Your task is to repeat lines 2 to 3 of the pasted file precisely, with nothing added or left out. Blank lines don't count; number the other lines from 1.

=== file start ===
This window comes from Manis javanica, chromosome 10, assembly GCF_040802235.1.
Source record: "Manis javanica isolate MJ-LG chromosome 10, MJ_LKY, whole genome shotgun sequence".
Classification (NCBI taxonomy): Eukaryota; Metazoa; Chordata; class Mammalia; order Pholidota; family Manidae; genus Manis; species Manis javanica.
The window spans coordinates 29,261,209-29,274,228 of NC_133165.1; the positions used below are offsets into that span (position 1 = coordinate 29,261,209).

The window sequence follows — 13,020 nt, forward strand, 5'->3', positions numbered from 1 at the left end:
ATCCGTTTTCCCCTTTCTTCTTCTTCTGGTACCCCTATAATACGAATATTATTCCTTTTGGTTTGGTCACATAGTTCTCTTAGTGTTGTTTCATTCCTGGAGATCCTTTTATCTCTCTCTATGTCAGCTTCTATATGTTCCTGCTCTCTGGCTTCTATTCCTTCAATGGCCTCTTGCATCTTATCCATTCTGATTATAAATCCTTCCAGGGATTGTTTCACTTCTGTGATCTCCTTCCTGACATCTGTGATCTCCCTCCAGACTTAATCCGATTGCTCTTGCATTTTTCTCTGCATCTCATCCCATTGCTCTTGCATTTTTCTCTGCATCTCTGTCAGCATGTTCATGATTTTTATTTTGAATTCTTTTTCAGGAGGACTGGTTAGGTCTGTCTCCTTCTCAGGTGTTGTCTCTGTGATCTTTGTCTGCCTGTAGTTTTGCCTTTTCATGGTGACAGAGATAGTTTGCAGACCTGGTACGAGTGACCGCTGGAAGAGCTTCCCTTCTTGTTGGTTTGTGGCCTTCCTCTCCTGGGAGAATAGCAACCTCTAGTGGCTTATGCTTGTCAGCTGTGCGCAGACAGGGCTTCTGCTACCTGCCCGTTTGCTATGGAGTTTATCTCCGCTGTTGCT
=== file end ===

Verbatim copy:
Source record: "Manis javanica isolate MJ-LG chromosome 10, MJ_LKY, whole genome shotgun sequence".
Classification (NCBI taxonomy): Eukaryota; Metazoa; Chordata; class Mammalia; order Pholidota; family Manidae; genus Manis; species Manis javanica.